Pieter Vodden: My reaction to it was, “Oh my God, wouldn’t it be great to train those actors for a movie like that? Wouldn’t it be amazing to be involved in that project?” And that fascinated me, just the process of transformation of taking a bunch of people, changing them, transforming them, and then having this immortal thing on screen that no-one could ever take away from you. Like, you did that. You made that happen, and it’s immortalised on screen. It was an amazing thought for me, at that moment. I remember, straight away, I booked a seminar in London. It was the first time Mark and Rob had come to London. I went to that seminar, and that was the start of my journey with those guys. I just fostered that relationship over a number of years, became the first certified instructor in Europe, and continued to work with them, and, eventually, I’d trained a few actors here and there, while they were in London for various projects for the second 300 movie, and a couple of others, and then the opportunity came up to work on Suicide Squad. I just got a phone call from Mark one day, and I was in Florida, and I was about to go and work on a different project. I’d been hired to open a strength conditioning gym in Kuwait.

  I was always excited by travel. It was a very exciting, daunting, completely different opportunity for me, and I’d accepted it, and I was gearing up for it, and I think I was about three weeks out from moving to Kuwait, pretty much permanently, and I remember I was in Florida, and I get the phone call from Mark Twight, and he’s like, “Look, we’ve got this project coming up, would you be interested?” I’m like, “Oh my god.”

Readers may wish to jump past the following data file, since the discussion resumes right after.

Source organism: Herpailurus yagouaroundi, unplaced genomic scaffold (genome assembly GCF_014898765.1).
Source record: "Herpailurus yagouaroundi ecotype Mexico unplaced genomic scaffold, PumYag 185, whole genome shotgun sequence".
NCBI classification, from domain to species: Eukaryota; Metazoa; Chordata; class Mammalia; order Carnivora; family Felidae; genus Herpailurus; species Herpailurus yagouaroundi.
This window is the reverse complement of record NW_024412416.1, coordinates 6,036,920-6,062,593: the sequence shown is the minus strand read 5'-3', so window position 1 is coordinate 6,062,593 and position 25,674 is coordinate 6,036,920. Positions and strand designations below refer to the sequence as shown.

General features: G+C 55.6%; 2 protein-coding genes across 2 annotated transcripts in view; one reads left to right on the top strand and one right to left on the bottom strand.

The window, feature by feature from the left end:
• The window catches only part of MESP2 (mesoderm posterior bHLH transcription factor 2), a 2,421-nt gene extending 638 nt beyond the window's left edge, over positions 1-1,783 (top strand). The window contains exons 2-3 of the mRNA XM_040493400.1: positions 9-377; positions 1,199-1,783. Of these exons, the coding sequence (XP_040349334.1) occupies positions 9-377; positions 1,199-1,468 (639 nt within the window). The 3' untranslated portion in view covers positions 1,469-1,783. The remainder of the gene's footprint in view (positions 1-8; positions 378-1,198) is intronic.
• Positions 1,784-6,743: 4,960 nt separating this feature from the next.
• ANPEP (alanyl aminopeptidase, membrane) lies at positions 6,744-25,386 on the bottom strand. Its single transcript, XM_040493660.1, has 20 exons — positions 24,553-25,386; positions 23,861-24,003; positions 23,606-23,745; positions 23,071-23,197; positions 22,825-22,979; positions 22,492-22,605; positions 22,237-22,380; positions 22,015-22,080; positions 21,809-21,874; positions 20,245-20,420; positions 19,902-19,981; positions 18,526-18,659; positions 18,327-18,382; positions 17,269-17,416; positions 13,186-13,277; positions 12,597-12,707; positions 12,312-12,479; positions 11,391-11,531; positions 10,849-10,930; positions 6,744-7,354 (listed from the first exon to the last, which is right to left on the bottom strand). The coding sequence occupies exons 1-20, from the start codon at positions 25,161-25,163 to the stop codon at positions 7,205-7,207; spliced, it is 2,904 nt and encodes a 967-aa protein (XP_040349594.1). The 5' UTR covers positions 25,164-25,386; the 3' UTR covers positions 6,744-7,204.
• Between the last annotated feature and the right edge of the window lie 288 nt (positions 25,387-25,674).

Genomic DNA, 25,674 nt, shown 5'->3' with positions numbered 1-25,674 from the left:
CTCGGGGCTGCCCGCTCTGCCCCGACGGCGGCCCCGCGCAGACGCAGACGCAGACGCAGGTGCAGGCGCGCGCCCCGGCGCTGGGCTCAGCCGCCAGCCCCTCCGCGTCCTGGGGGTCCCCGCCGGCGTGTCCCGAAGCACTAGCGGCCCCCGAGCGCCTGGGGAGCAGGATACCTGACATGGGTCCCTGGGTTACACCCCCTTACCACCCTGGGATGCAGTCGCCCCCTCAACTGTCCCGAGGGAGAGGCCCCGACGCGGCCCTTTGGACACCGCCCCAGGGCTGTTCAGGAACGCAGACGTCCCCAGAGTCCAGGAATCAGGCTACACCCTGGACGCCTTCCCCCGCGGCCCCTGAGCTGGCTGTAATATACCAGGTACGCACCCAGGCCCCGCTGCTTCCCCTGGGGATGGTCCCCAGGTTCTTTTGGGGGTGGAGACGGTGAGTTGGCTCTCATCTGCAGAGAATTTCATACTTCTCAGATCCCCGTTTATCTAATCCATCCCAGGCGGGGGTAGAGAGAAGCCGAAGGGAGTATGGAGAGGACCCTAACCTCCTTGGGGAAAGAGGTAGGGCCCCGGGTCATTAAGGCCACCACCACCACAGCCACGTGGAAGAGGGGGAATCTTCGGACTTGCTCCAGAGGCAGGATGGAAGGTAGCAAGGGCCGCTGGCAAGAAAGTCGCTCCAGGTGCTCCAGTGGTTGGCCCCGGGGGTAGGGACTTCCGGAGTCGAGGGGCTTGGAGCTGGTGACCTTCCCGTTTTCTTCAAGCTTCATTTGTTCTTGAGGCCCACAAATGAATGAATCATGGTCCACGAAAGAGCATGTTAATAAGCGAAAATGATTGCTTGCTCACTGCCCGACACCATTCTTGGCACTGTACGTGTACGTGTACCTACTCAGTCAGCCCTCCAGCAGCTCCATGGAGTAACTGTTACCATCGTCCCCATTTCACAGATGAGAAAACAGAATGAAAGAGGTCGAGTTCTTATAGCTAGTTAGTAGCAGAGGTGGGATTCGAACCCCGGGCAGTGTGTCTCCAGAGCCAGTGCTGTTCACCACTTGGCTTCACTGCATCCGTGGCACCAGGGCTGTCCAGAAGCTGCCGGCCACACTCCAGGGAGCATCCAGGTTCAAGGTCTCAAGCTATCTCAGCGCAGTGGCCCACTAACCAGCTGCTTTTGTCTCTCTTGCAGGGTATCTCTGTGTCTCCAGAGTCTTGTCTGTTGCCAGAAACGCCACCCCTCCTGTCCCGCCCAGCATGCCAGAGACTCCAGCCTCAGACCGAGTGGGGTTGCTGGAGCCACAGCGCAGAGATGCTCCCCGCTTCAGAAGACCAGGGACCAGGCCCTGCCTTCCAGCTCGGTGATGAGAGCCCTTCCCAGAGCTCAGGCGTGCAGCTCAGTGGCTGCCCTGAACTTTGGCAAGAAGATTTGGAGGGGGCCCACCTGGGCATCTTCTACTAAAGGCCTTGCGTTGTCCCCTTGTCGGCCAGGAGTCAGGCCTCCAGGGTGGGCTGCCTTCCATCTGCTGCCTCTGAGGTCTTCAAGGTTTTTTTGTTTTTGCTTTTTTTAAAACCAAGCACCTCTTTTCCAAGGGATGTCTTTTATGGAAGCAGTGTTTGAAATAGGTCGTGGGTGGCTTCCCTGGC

Jane Erbacher: This is what I’ve wanted.

Pieter Vodden: This is what I’d always dreamed would happen with that relationship, and, of course, I accepted. I turned the Kuwait thing down, and, before I knew it, I was training the principal actress, initially in London, then in Australia, then, ultimately, in the States and Toronto. It just was an incredible journey, and it started out just working with one actress, then another actress, then another actor, and then a whole group of actors, and then I ended up training the whole cast and crew who were on the project. We talked a bit earlier about building a community, it was the first time for me … I mean, I’d kind of done it before in Gymbox, I’d build little communities through classes, and group training, and that kind of thing, but it was the first time I really took a project, and was able to build my own team community thing successfully in a space. It wasn’t people who had signed up to a gym. It wasn’t people who’d suddenly thought, “I want to transform into a fitness person,” it was people who were working on a project that it wasn’t their job to train, they didn’t have to train, it was people that just wanted to feel better.